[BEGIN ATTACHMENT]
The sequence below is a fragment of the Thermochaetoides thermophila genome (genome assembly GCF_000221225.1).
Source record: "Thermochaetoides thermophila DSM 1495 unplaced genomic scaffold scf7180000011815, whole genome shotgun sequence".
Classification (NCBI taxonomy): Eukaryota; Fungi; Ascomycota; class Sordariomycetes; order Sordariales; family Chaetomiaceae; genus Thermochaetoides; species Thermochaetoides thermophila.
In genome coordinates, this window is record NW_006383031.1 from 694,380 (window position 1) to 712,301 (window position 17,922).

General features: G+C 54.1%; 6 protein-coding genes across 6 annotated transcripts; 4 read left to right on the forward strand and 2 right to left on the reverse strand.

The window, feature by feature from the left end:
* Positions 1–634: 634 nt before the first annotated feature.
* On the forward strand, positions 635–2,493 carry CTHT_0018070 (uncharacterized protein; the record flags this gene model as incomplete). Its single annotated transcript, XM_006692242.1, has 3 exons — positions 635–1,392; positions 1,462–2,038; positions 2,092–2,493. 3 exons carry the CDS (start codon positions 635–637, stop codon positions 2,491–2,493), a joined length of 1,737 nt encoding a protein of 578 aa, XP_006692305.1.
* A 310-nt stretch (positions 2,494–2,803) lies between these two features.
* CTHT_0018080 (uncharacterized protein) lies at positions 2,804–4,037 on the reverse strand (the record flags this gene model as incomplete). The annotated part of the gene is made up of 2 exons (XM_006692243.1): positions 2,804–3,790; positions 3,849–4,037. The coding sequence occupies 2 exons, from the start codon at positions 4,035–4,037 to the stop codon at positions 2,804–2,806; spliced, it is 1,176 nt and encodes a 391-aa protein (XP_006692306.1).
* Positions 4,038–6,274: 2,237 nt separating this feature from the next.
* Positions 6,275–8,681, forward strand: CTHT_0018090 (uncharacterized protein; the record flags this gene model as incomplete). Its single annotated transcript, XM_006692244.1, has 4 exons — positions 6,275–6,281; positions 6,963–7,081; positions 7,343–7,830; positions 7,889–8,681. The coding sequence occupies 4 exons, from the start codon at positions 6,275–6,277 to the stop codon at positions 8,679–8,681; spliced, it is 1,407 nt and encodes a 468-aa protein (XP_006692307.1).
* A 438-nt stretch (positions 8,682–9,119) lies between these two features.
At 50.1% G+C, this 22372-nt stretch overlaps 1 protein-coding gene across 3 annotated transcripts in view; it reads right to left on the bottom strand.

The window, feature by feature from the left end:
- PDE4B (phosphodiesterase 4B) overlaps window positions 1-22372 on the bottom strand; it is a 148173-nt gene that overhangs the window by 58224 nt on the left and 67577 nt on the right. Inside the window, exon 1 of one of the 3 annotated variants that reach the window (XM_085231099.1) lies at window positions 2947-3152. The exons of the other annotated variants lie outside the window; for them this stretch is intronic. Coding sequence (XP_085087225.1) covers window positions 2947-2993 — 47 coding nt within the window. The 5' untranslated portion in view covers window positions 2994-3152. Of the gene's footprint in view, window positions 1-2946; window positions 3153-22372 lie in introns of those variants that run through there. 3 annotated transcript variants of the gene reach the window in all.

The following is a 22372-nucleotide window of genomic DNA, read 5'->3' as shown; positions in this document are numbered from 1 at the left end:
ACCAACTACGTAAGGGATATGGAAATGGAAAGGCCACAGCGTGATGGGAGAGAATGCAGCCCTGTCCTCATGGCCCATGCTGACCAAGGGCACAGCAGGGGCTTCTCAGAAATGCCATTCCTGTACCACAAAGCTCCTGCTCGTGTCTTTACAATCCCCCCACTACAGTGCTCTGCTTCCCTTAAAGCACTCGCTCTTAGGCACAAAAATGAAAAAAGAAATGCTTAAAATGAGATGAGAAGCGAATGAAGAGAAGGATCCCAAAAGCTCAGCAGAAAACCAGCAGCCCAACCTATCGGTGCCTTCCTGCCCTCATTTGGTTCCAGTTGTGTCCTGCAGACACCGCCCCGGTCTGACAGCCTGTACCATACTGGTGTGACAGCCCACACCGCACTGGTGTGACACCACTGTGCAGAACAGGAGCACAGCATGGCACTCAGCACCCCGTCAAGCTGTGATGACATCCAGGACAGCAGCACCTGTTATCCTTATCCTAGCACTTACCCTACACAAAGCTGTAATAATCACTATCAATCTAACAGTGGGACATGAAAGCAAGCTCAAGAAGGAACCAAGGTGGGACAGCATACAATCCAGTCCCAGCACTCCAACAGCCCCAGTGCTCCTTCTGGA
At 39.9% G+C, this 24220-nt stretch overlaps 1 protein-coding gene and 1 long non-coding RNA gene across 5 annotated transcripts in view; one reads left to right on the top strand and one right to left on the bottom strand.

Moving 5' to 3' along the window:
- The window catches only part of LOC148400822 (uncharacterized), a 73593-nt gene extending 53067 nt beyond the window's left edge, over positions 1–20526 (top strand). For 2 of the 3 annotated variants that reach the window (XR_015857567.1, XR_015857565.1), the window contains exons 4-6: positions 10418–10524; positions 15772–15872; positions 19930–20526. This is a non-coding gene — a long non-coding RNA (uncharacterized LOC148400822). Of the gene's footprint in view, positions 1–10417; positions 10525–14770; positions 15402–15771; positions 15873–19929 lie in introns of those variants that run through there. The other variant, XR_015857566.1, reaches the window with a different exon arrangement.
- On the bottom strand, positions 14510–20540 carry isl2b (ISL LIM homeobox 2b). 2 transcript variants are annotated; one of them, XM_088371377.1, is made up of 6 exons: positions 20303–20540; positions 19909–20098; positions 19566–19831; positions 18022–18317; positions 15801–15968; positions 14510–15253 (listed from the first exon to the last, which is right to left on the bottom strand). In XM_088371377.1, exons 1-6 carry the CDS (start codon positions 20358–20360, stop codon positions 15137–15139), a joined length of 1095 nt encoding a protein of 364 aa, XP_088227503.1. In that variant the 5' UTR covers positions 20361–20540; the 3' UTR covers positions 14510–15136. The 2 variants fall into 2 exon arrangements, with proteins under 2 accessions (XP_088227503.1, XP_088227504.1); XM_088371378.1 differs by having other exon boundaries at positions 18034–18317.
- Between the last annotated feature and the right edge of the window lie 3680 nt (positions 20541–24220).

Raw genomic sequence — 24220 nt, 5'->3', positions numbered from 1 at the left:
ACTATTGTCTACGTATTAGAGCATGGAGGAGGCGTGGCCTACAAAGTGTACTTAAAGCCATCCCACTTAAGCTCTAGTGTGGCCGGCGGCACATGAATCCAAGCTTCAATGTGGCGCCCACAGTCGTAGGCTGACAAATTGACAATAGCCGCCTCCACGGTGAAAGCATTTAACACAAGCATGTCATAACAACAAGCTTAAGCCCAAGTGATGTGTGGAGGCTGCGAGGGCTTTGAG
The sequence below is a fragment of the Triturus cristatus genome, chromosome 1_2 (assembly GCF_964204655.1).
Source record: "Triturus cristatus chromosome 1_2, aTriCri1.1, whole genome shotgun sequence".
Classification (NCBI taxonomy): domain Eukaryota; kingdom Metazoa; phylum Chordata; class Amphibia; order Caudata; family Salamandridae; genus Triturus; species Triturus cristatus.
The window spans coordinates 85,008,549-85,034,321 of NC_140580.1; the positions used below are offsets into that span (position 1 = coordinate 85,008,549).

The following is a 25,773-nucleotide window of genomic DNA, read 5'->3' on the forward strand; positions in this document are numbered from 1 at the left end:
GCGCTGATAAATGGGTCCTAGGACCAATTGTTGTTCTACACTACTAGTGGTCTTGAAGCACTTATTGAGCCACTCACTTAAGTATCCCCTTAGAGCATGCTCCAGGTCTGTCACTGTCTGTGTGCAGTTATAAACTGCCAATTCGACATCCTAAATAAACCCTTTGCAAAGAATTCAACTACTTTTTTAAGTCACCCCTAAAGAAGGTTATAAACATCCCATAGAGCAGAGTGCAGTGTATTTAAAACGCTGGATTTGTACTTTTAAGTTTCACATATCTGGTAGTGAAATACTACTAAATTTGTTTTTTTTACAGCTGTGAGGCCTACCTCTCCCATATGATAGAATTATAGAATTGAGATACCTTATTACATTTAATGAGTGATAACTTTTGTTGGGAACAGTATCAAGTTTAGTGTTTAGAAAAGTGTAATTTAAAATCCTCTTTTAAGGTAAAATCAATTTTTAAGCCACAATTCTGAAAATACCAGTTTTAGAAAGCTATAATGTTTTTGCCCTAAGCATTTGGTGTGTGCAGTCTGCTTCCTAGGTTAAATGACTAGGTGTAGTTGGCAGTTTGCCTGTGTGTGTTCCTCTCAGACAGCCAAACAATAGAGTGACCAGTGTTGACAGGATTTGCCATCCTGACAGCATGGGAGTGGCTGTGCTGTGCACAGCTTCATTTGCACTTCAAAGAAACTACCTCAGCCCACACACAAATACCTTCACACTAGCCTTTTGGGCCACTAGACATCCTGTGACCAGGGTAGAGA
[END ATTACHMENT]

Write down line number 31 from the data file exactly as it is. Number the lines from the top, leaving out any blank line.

GCGCTGATAAATGGGTCCTAGGACCAATTGTTGTTCTACACTACTAGTGGTCTTGAAGCACTTATTGAGCCACTCACTTAAGTATCCCCTTAGAGCATGCTCCAGGTCTGTCACTGTCTGTGTGCAGTTATAAACTGCCAATTCGACATCCTAAATAAACCCTTTGCAAAGAATTCAACTACTTTTTTAAGTCACCCCTAAAGAAGGTTATAAACATCCCATAGAGCAGAGTGCAGTGTATTTAAAACGCTGGATTTGTACTTTTAAGTTTCACATATCTGGTAGTGAAATACTACTAAATTTGTTTTTTTTACAGCTGTGAGGCCTACCTCTCCCATATGATAGAATTATAGAATTGAGATACCTTATTACATTTAATGAGTGATAACTTTTGTTGGGAACAGTATCAAGTTTAGTGTTTAGAAAAGTGTAATTTAAAATCCTCTTTTAAGGTAAAATCAATTTTTAAGCCACAATTCTGAAAATACCAGTTTTAGAAAGCTATAATGTTTTTGCCCTAAGCATTTGGTGTGTGCAGTCTGCTTCCTAGGTTAAATGACTAGGTGTAGTTGGCAGTTTGCCTGTGTGTGTTCCTCTCAGACAGCCAAACAATAGAGTGACCAGTGTTGACAGGATTTGCCATCCTGACAGCATGGGAGTGGCTGTGCTGTGCACAGCTTCATTTGCACTTCAAAGAAACTACCTCAGCCCACACACAAATACCTTCACACTAGCCTTTTGGGCCACTAGACATCCTGTGACCAGGGTAGAGA